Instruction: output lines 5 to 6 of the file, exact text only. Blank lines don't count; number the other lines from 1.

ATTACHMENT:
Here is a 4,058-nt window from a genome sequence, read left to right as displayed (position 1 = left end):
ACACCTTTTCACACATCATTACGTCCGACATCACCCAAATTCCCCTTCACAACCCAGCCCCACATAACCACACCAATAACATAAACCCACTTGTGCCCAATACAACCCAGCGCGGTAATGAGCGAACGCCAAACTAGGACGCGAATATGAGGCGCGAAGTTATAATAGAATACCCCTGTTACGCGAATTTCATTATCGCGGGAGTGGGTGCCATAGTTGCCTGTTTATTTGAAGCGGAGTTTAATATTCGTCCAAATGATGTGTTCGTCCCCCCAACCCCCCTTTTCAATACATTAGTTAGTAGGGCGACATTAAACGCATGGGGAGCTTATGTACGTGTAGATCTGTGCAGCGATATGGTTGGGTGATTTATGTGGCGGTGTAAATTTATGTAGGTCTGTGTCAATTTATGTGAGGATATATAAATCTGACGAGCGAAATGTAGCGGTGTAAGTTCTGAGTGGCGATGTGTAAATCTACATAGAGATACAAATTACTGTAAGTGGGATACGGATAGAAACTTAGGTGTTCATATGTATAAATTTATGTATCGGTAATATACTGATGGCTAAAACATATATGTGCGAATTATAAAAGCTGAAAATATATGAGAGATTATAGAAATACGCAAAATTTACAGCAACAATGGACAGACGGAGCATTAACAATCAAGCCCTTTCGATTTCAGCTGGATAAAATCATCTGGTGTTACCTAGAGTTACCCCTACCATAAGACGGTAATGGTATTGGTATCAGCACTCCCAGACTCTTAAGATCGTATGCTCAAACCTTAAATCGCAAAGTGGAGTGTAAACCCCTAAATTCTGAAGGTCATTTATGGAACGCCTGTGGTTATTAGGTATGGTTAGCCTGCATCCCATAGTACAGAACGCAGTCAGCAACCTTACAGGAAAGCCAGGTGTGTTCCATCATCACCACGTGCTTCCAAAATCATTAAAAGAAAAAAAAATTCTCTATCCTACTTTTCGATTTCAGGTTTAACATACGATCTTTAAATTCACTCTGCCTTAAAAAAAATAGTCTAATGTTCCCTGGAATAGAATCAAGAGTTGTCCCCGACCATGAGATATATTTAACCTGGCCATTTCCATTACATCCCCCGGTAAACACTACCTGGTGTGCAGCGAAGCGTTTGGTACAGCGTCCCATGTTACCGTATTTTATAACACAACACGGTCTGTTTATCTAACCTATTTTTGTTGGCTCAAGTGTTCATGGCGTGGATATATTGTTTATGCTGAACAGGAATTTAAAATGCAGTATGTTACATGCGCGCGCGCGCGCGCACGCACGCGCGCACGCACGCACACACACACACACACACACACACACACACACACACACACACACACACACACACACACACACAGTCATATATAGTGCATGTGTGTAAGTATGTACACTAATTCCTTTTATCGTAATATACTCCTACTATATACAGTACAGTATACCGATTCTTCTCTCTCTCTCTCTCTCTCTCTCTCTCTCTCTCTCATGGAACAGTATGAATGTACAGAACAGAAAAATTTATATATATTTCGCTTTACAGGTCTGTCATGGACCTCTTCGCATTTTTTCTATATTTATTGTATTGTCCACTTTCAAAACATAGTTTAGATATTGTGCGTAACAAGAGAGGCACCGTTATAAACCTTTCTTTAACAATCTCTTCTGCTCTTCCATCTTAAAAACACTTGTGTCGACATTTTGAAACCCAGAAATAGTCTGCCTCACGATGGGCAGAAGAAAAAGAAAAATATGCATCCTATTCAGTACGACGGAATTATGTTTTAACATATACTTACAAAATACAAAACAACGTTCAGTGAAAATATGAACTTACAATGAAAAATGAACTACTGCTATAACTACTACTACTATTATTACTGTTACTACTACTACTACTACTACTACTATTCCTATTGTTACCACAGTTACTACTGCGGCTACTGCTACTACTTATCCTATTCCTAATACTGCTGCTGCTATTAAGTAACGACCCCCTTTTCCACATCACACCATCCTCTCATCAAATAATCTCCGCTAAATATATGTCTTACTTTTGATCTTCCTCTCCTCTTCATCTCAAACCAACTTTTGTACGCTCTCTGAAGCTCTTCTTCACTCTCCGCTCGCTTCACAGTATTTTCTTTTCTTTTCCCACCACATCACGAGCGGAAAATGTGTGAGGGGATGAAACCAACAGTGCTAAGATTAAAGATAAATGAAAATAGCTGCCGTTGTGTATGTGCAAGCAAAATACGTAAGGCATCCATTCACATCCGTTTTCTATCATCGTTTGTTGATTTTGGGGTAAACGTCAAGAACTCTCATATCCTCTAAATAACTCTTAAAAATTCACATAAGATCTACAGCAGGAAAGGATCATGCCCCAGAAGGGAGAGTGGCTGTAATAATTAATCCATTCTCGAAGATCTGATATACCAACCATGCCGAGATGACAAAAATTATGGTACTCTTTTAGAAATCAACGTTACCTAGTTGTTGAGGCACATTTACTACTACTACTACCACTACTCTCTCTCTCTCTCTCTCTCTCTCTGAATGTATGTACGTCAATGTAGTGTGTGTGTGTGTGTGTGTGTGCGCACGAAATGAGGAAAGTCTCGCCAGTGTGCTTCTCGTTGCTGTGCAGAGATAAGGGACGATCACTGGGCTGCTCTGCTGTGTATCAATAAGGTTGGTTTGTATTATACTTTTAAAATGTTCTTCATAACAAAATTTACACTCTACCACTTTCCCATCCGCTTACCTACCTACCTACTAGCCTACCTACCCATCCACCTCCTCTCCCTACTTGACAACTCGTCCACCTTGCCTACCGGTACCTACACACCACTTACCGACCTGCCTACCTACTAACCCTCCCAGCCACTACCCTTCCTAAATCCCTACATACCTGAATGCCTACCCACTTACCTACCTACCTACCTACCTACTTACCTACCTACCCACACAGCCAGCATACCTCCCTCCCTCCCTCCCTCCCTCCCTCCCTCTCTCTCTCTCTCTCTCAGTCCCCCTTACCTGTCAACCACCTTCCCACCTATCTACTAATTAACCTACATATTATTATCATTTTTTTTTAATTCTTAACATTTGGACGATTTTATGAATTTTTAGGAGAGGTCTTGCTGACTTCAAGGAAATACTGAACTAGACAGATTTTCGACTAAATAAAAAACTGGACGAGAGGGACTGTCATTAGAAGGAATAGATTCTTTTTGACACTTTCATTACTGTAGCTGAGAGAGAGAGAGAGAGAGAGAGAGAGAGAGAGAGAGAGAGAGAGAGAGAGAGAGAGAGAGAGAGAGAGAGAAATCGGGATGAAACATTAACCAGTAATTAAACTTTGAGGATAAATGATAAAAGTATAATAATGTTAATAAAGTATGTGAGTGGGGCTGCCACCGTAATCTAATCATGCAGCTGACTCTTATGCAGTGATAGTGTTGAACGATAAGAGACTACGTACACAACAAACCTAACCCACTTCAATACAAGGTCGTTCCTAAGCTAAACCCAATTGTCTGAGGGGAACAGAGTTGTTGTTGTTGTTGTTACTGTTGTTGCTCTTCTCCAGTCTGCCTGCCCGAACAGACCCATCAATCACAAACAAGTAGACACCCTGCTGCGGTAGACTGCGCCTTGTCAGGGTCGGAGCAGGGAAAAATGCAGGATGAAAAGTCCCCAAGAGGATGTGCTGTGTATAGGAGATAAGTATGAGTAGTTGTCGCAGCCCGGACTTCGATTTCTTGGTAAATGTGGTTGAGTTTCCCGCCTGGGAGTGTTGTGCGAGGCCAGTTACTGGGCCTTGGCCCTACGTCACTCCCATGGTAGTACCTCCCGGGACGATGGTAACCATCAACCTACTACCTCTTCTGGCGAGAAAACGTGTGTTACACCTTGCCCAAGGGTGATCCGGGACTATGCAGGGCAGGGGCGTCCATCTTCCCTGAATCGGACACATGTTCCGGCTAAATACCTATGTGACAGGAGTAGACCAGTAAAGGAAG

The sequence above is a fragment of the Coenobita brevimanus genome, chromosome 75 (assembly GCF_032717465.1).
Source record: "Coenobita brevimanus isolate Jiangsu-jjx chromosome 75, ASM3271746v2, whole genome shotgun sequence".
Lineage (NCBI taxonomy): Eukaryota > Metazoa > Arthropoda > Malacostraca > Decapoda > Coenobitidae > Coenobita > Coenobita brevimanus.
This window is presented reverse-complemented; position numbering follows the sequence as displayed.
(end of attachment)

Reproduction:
Lineage (NCBI taxonomy): Eukaryota > Metazoa > Arthropoda > Malacostraca > Decapoda > Coenobitidae > Coenobita > Coenobita brevimanus.
This window is presented reverse-complemented; position numbering follows the sequence as displayed.